Mahendra Singh Dhoni 7 ( The World’s Best Captain in Cricket history)

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Mahendra Singh Dhoni 7 ( The World's Best Captain in Cricket history)

Mahendra Singh Dhoni

With the exception of Sachin Tendulkar and Virat Kohli, Mahendra Singh Dhoni is possibly India’s most popular and certainly the most monitored cricketer. He rose from the cricketing backwaters of Jharkhand, with a home-made batting and wicketkeeping skill, and a leadership style that straddles the highs and lows of both conservatism and unorthodoxy. India has won the top award in all formats under Dhoni’s leadership, including the Test rankings for 18 months beginning in December 2009, the 50-over World Cup in 2011, and In 2007, he made his leadership debut in the World T20.

Mahendra Singh Dhoni, then a ticket inspector with the Indian Railways, had eluded all notice except the occasional mutter among Kolkata club cricket fans until he was 23, when he smashed In a triangular 50-over game in Nairobi, he scored two century for India A. Long-haired and bold, he swaggered his way into international cricket, becoming an immediate audience favourite with ODI innings of 148 and 183 within a year of his debut.

Mahendra Singh Dhoni exemplified all that was great with the new middle-class India. He didn’t respect people’s reputations, but he never degraded them either. Dhoni improvised and learned, but he never apologised for his unorthodox batting technique. He developed into a multi-faceted ODI batsman, one who could amass, rebuild, and still hit those massive sixes.


Mahendra Singh Dhoni has shown leadership abilities along the road, which appreciated when Rahul Dravid relinquished the captaincy in 2007. Just before to Dravid’s revelation, Dhoni had led a group of youths to South Africa and was guiding India to a World Cup victory in a format that the country didn’t even take seriously. The ODI leadership was a logical transition, as Anil Kumble only served as the Test captain for a year.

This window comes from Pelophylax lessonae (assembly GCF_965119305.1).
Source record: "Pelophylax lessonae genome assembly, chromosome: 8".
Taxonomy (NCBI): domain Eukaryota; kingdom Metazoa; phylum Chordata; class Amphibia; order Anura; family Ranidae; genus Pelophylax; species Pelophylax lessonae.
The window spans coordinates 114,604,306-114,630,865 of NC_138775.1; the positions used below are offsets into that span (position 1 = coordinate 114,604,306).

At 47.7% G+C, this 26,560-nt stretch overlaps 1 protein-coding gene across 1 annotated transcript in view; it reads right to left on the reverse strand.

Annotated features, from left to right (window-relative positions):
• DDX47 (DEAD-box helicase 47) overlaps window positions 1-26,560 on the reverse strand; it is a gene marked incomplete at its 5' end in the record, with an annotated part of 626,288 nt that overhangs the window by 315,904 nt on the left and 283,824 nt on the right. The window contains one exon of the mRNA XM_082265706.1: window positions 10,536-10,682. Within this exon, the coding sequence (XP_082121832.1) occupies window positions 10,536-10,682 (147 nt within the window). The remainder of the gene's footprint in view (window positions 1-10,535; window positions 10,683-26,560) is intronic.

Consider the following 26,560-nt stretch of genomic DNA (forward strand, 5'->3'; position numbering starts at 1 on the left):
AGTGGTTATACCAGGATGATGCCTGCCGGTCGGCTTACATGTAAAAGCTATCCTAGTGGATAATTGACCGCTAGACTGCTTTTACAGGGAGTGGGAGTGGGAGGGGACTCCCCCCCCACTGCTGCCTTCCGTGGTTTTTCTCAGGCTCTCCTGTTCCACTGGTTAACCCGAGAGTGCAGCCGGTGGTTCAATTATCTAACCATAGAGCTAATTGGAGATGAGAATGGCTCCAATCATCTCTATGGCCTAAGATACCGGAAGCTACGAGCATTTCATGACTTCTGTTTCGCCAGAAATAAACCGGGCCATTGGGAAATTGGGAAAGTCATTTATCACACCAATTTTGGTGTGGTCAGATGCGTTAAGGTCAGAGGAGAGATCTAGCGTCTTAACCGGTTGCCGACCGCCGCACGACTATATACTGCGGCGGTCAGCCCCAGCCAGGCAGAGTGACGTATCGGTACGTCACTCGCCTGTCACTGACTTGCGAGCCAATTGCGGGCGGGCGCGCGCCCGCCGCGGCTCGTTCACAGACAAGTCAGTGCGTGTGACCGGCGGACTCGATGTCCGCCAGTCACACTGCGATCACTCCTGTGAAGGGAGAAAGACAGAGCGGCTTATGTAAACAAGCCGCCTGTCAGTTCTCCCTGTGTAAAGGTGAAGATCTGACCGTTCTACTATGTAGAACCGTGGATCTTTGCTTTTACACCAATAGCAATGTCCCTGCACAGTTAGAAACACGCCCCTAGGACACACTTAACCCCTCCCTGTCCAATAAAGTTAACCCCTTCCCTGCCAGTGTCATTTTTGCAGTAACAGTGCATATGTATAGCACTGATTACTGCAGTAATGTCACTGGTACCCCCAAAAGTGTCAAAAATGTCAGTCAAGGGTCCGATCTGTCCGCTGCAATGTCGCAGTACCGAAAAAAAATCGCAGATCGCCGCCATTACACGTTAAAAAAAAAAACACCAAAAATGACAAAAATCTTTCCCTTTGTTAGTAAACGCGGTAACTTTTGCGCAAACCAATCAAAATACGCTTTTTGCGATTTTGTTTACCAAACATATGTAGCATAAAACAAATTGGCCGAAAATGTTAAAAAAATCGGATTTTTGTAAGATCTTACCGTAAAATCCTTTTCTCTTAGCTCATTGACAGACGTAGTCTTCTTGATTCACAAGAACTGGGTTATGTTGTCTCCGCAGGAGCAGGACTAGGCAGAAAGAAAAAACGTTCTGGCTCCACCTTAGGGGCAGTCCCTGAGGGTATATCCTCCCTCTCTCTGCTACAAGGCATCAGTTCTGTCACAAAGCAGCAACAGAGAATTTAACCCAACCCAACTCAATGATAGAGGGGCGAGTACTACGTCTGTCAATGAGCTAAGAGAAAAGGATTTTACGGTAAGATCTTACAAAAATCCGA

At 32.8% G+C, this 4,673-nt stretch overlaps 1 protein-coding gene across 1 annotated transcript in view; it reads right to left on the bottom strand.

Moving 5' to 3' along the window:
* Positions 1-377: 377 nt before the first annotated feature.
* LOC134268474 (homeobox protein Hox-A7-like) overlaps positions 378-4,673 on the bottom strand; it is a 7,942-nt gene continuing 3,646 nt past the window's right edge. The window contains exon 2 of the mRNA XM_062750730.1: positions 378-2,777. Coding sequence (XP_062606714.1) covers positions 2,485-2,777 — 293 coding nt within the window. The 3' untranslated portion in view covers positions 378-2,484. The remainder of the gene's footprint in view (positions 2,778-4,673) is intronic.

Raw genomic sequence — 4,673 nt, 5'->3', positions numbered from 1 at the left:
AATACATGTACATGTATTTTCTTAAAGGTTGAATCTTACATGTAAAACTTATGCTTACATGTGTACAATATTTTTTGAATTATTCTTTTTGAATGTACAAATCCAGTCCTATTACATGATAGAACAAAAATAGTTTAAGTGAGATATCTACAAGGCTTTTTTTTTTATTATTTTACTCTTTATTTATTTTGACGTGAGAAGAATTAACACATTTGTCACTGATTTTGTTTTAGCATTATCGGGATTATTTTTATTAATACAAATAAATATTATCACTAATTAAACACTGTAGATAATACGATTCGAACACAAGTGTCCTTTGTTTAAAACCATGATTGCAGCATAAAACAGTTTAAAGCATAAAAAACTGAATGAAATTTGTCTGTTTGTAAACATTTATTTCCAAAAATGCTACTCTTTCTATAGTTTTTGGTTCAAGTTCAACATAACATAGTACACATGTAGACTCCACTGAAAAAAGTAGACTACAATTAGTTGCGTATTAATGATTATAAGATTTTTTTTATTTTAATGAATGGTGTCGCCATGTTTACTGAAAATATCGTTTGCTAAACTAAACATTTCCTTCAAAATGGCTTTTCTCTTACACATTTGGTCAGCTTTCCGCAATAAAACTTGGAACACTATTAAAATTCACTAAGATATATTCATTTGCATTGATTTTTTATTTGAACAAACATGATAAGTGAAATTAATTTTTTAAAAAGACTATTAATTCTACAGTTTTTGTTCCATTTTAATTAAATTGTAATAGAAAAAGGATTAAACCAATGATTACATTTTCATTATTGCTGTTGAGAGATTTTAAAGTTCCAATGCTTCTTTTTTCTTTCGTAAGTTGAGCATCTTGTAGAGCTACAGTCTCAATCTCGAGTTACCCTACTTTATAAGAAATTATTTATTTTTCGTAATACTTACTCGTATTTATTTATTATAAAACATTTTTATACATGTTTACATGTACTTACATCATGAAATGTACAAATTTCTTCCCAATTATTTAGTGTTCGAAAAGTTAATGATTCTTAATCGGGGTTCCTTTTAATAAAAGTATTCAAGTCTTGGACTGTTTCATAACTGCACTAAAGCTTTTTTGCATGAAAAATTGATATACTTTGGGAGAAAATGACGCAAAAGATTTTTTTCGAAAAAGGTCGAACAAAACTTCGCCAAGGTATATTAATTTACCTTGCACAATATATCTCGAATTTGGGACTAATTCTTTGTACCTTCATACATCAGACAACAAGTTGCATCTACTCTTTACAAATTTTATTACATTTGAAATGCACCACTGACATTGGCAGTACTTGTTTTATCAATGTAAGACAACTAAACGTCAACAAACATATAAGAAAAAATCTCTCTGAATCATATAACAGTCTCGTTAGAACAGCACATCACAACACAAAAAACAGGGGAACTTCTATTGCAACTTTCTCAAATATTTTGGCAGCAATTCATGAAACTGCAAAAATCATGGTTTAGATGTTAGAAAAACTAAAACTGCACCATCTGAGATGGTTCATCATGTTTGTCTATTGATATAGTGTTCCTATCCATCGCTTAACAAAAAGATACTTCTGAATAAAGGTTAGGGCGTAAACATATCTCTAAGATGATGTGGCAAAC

Dhoni brought to captaincy the thick skin and relative indifference to outcomes that an Indian captain requires to hold the post for an extended period of time. He and coach Gary Kirsten put his older players at ease, and they repaid the favour with arguably of their greatest years in international cricket. His composure on the pitch was beneficial and performed well in the shorter forms, yet he sometimes sat back for too long in Tests. All of this cannot negate the reality that India enjoyed some of their greatest years in Test cricket in terms of concrete success during Dhoni’s tenure.

World Cup Victory

However, following India’s 50-over World Cup victory in 2011, which Dhoni secured with a crucial 91 and his trademark helicopter shot, an older squad continued to lose in new situations. After eight straight Tests defeat away from home, Dhoni faced enormous strain, which exacerbated by a 2-1 home series loss to England in 2012-13, India’s first loss at home in more than eight years. This was the beginning of a new chapter in Dhoni’s career, in which he seemed more forceful as a captain, began creating a new squad, produced his finest Test innings on a turner to win India the Chennai Test against Australia, and became the first captain to lead India to four series triumphs.